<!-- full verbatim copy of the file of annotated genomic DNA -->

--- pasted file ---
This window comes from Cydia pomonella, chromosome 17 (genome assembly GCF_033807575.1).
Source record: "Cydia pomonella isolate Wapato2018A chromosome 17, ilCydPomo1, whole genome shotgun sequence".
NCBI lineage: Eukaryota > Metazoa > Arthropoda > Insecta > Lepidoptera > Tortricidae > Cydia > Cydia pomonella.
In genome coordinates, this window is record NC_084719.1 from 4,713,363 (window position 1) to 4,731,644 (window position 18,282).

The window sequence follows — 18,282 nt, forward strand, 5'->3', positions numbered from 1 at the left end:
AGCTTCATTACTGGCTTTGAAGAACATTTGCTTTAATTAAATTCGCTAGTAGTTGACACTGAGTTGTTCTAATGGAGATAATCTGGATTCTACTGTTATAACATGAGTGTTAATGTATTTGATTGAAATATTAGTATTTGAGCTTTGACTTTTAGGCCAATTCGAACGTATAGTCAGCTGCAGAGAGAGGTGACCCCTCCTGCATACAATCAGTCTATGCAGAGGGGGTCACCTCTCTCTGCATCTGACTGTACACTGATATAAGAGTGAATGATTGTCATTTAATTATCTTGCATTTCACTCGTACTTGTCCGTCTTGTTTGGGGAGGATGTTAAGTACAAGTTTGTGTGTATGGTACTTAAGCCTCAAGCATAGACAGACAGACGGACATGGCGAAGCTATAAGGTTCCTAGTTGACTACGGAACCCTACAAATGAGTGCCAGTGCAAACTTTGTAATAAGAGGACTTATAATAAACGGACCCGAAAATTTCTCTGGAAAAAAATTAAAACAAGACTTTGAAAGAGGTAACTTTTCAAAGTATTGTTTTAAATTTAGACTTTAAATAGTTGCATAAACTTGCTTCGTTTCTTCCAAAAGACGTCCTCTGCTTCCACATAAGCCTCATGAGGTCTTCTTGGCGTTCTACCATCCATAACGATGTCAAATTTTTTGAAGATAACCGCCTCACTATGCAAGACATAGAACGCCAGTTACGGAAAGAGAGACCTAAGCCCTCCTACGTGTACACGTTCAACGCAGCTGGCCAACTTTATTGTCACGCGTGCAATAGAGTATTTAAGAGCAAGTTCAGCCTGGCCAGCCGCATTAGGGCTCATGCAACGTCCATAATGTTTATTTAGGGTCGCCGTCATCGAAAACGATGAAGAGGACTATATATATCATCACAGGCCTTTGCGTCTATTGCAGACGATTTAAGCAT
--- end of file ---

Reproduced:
This window comes from Cydia pomonella, chromosome 17 (genome assembly GCF_033807575.1).
Source record: "Cydia pomonella isolate Wapato2018A chromosome 17, ilCydPomo1, whole genome shotgun sequence".
NCBI lineage: Eukaryota > Metazoa > Arthropoda > Insecta > Lepidoptera > Tortricidae > Cydia > Cydia pomonella.
In genome coordinates, this window is record NC_084719.1 from 4,713,363 (window position 1) to 4,731,644 (window position 18,282).

The window sequence follows — 18,282 nt, forward strand, 5'->3', positions numbered from 1 at the left end:
AGCTTCATTACTGGCTTTGAAGAACATTTGCTTTAATTAAATTCGCTAGTAGTTGACACTGAGTTGTTCTAATGGAGATAATCTGGATTCTACTGTTATAACATGAGTGTTAATGTATTTGATTGAAATATTAGTATTTGAGCTTTGACTTTTAGGCCAATTCGAACGTATAGTCAGCTGCAGAGAGAGGTGACCCCTCCTGCATACAATCAGTCTATGCAGAGGGGGTCACCTCTCTCTGCATCTGACTGTACACTGATATAAGAGTGAATGATTGTCATTTAATTATCTTGCATTTCACTCGTACTTGTCCGTCTTGTTTGGGGAGGATGTTAAGTACAAGTTTGTGTGTATGGTACTTAAGCCTCAAGCATAGACAGACAGACGGACATGGCGAAGCTATAAGGTTCCTAGTTGACTACGGAACCCTACAAATGAGTGCCAGTGCAAACTTTGTAATAAGAGGACTTATAATAAACGGACCCGAAAATTTCTCTGGAAAAAAATTAAAACAAGACTTTGAAAGAGGTAACTTTTCAAAGTATTGTTTTAAATTTAGACTTTAAATAGTTGCATAAACTTGCTTCGTTTCTTCCAAAAGACGTCCTCTGCTTCCACATAAGCCTCATGAGGTCTTCTTGGCGTTCTACCATCCATAACGATGTCAAATTTTTTGAAGATAACCGCCTCACTATGCAAGACATAGAACGCCAGTTACGGAAAGAGAGACCTAAGCCCTCCTACGTGTACACGTTCAACGCAGCTGGCCAACTTTATTGTCACGCGTGCAATAGAGTATTTAAGAGCAAGTTCAGCCTGGCCAGCCGCATTAGGGCTCATGCAACGTCCATAATGTTTATTTAGGGTCGCCGTCATCGAAAACGATGAAGAGGACTATATATATCATCACAGGCCTTTGCGTCTATTGCAGACGATTTAAGCAT